This passage lays bare Renton’s mode de vie.

What he did, at least work-wise, was nothing. He was in a syndicate which operated a giro fraud system, and he claimed benefit at three different addresses, one each in Edinburgh, Livingston and Glasgow and two in London, at Shepherd’s Bush and Hackney. Defrauding the Government in such a way always made Renton feel virtuous, and it was difficult to remain discreet about his achievements. He knew he had to though, as sanctimonious, self-righteous, nosy bastards were everywhere, just waiting to tip off the authorities. Renton felt he deserved this money, as the management skills employed to maintain such a state of affairs were fairly extensive, especially for someone struggling to control a heroin habit.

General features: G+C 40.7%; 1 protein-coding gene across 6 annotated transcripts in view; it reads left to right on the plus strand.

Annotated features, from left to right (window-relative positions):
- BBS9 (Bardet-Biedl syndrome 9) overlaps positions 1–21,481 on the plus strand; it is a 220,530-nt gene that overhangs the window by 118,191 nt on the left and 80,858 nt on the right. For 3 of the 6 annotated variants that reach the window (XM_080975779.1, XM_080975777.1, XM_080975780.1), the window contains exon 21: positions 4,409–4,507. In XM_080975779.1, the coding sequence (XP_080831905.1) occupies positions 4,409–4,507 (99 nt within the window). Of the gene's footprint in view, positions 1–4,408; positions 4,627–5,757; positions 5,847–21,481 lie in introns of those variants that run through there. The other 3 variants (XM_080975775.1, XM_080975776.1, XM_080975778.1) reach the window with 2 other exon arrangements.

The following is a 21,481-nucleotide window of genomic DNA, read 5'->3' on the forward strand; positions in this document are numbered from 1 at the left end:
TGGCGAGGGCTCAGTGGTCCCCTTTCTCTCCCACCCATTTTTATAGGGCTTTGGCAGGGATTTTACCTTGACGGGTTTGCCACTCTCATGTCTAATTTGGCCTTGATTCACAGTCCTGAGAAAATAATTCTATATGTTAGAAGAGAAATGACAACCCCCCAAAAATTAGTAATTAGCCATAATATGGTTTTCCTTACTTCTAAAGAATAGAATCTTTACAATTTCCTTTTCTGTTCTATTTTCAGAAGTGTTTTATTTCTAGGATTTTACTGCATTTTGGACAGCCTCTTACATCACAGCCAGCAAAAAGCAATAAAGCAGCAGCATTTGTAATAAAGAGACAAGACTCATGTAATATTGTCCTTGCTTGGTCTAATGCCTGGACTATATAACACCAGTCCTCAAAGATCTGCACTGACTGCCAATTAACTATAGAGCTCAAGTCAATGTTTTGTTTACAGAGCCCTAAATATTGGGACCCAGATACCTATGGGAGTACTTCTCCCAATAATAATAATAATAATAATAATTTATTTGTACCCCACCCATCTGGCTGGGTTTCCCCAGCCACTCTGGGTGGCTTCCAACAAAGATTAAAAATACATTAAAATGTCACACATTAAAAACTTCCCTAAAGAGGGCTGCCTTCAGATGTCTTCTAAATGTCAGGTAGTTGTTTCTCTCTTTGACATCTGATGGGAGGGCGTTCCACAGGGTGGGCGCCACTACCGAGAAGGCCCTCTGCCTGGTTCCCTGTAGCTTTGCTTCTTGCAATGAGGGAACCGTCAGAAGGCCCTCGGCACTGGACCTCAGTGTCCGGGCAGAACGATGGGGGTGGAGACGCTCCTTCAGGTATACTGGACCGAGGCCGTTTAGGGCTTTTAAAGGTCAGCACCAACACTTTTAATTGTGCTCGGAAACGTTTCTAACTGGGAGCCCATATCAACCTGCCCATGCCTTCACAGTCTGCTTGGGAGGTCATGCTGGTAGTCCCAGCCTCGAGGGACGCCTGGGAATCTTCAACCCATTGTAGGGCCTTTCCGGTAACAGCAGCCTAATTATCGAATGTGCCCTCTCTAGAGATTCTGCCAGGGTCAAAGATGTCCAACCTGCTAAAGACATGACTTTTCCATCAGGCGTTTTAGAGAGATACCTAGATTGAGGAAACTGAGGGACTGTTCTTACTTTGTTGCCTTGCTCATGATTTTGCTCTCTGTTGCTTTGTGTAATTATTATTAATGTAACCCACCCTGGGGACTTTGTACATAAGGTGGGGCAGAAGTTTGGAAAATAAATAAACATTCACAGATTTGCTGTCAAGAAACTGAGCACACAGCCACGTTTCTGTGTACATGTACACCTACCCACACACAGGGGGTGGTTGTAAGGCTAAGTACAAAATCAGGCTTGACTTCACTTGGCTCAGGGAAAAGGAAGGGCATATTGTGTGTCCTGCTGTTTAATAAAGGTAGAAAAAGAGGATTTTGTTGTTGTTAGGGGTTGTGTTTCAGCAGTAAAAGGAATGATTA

For a man who doesn’t work, Renton is a highly industrious fellow.

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Those are the uses to which we put Johnson’s invention — as a metaphor to capture our immaturity, our need to rebe,l and our inventiveness in finding ways to survive an unsurvivable life. That’s fiction. Real junkies are nothing like the ones we find in books. Take one example: for years, Congress harboured a junky, a man who enjoyed a blameless reputation for most of his career and who devoted himself to protecting America from subversives. This man got his supply of smack from the Head of the Federal Bureau of Narcotics, Harry Anslinger. His name was Senator Joe McCarthy.

About the author

Cath Murphy is Review Editor at LitReactor.com and cohost of the Unprintable podcast. Together with the fabulous Eve Harvey she also talks about slightly naughty stuff at the Domestic Hell blog and podcast.

Three words to describe Cath: mature, irresponsible, contradictory, unreliable...oh...that's four.